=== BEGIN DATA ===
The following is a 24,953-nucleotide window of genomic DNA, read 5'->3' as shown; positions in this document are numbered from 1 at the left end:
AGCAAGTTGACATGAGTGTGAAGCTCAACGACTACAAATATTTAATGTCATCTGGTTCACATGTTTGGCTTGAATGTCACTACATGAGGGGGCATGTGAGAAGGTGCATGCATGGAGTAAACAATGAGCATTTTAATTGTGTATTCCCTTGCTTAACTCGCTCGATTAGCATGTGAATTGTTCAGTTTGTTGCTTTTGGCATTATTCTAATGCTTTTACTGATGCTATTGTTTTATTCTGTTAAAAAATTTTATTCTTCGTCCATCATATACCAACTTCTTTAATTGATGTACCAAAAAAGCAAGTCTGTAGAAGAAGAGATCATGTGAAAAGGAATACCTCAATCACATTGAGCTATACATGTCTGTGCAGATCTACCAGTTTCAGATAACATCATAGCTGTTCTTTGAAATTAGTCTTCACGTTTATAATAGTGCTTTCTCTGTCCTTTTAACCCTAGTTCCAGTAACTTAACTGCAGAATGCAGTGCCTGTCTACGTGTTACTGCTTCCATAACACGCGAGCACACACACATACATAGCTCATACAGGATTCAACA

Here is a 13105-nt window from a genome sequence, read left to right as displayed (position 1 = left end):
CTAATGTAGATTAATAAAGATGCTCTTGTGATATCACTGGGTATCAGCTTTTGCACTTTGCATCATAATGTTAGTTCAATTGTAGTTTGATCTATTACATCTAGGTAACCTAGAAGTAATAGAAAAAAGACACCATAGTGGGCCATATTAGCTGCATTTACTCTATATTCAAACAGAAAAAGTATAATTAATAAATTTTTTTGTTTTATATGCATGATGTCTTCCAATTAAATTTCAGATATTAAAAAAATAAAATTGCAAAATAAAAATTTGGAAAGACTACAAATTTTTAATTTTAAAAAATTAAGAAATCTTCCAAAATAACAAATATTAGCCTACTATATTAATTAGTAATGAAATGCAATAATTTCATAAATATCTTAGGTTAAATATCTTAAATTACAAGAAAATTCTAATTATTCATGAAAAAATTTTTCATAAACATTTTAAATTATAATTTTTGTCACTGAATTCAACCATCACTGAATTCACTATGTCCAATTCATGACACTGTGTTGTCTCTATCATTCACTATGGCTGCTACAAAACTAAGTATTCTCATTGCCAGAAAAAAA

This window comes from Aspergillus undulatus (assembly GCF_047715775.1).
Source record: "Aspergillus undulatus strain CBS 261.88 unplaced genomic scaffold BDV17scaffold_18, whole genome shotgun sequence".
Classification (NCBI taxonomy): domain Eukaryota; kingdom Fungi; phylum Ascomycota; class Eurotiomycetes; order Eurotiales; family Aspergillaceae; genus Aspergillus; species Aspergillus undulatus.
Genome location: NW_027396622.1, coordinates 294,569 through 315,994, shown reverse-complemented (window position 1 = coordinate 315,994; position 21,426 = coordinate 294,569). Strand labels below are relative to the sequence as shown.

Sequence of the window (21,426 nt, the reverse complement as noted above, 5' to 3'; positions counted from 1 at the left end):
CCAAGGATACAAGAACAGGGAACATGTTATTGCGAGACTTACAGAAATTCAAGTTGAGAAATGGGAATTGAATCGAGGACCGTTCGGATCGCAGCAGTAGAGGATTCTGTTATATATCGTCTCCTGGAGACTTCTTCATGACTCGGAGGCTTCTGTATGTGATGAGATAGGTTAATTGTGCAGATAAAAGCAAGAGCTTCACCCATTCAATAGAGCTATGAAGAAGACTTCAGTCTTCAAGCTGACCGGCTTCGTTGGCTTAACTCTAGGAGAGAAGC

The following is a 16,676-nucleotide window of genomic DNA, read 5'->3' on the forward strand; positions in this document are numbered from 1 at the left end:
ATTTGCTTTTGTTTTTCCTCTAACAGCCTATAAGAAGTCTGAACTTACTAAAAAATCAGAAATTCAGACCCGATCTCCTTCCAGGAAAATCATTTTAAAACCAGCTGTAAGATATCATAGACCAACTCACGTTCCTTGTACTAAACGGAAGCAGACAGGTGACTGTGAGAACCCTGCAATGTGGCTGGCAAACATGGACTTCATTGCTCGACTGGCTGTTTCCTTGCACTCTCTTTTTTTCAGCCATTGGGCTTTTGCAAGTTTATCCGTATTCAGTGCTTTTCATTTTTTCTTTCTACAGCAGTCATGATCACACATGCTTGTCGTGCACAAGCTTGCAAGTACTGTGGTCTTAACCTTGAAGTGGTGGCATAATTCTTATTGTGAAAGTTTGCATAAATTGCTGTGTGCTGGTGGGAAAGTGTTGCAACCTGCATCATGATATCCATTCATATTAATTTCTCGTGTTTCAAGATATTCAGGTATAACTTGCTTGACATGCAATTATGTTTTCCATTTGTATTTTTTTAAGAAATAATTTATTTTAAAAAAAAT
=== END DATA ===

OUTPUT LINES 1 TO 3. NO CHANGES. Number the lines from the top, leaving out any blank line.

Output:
The following is a 24,953-nucleotide window of genomic DNA, read 5'->3' as shown; positions in this document are numbered from 1 at the left end:
AGCAAGTTGACATGAGTGTGAAGCTCAACGACTACAAATATTTAATGTCATCTGGTTCACATGTTTGGCTTGAATGTCACTACATGAGGGGGCATGTGAGAAGGTGCATGCATGGAGTAAACAATGAGCATTTTAATTGTGTATTCCCTTGCTTAACTCGCTCGATTAGCATGTGAATTGTTCAGTTTGTTGCTTTTGGCATTATTCTAATGCTTTTACTGATGCTATTGTTTTATTCTGTTAAAAAATTTTATTCTTCGTCCATCATATACCAACTTCTTTAATTGATGTACCAAAAAAGCAAGTCTGTAGAAGAAGAGATCATGTGAAAAGGAATACCTCAATCACATTGAGCTATACATGTCTGTGCAGATCTACCAGTTTCAGATAACATCATAGCTGTTCTTTGAAATTAGTCTTCACGTTTATAATAGTGCTTTCTCTGTCCTTTTAACCCTAGTTCCAGTAACTTAACTGCAGAATGCAGTGCCTGTCTACGTGTTACTGCTTCCATAACACGCGAGCACACACACATACATAGCTCATACAGGATTCAACA

Here is a 13105-nt window from a genome sequence, read left to right as displayed (position 1 = left end):